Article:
A sleek, athletic look into Porsche’s electrified future
Four years ago, Porsche debuted the Mission E concept in Frankfurt. It was sleek, all-electric and definitely a Porsche. Just this morning, Porsche pulled the wraps off the production version, now dubbed Taycan, and it’s as sleek, slick and sporty as ever.
The front end of the Taycan is somewhat of a departure from Porsche tradition with its horizontally-oriented headlights. Some will like it, some will not. What isn’t as controversial is the noticeable three-box influence to the Taycan’s rear end, preventing it from appearing too bulbous from the side and rear-quarter views. The pronounced haunches, wider on the Turbo S than on the Turbo, also add a healthy dose of visual aggression and provide a visual link to the 911 sports car. The Taycan has also been graced with a dramatic tumblehome that highlights the low centre of gravity afforded by the floor-mounted battery pack.
Technology dominates the Taycan’s interior. Despite the minimalist aesthetic of current Porsche interior design, the new electric sedan’s dashboard packs four separate displays, one for the gauge cluster, one for the infotainment, one for the climate control and one for the passenger’s entertainment. All four screens are crisp and luminous and just about everything surrounding the screens is covered in or made from high-end materials and the rear seat is available in a two-seat or two-plus-one seat configuration. Everything considered, it’s a stellar interior that’s quite becoming of a premium electric sedan.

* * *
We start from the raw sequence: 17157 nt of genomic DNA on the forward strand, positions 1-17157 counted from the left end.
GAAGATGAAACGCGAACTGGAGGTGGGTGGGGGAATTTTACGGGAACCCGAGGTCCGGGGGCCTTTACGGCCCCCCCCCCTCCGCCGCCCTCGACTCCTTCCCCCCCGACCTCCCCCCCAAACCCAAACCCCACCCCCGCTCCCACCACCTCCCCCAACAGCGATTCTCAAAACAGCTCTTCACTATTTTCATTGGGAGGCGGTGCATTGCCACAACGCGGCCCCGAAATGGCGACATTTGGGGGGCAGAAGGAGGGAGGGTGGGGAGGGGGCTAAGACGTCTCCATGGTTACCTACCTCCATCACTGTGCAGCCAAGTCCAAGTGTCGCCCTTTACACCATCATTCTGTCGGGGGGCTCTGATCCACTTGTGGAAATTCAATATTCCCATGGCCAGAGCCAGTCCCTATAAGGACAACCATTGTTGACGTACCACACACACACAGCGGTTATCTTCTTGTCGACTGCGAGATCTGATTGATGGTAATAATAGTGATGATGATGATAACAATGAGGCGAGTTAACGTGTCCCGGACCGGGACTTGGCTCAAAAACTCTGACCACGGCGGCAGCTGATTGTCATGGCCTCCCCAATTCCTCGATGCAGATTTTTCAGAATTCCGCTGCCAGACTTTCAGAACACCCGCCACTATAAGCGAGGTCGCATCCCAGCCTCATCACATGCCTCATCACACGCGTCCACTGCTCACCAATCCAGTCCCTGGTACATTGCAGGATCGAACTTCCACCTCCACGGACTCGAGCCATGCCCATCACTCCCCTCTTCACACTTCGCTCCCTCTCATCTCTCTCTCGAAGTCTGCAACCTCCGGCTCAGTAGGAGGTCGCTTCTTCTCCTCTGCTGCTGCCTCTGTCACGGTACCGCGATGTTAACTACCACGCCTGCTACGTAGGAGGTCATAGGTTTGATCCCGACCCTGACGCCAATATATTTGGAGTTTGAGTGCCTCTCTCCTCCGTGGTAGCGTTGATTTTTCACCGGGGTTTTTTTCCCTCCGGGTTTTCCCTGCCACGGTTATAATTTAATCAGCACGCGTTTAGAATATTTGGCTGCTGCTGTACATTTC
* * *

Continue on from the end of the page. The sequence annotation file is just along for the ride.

The new Taycan is capable of utilizing 800-volt DC-to-DC fast charging technology which means that under peak charging efficiency of 270 kilowatts, the Taycan’s battery can be taken from dead to eighty percent charged in as little as 22.5 minutes. Total electric driving range on the European WLPT cycle is 460 kilometres and the battery has a capacity of 93.4 kilowatt-hours. In Turbo S trim that aforementioned battery is capable of generating 750 horsepower under launch control and overboost and 774 lb.-ft. of torque (670 horsepower under launch control and 626 lb.-ft. of torque in regular Turbo trim). The rear axle has a two-speed transmission which lets the Taycan Turbo S reach one hundred kilometres-per-hour in as little as 2.8 seconds and still be able to lay down a Nürburgring Nordschleife lap time of seven minutes and forty-eight seconds, a record for a four-door electric vehicle. The normal Taycan Turbo is expected to do the zero-to-one-hundred km/h dash in 3.2 seconds. Other available driving technologies include four-wheel steering (standard on Turbo S models and optional on Turbo models), sport dynamic dampers, carbon-ceramic brakes and a sound symposer that allegedly enhances the sound of the electric powertrain (optional on Turbo models and standard on Turbo S models).
Pricing for the 2020 Porsche Taycan starts at $173,900 for the Turbo model and $213,900 for the Turbo S models, and the Taycan is allegedly sold out worldwide for two years. With slick styling, record-breaking performance and top-notch technology it’s no wonder the Taycan is such a hit.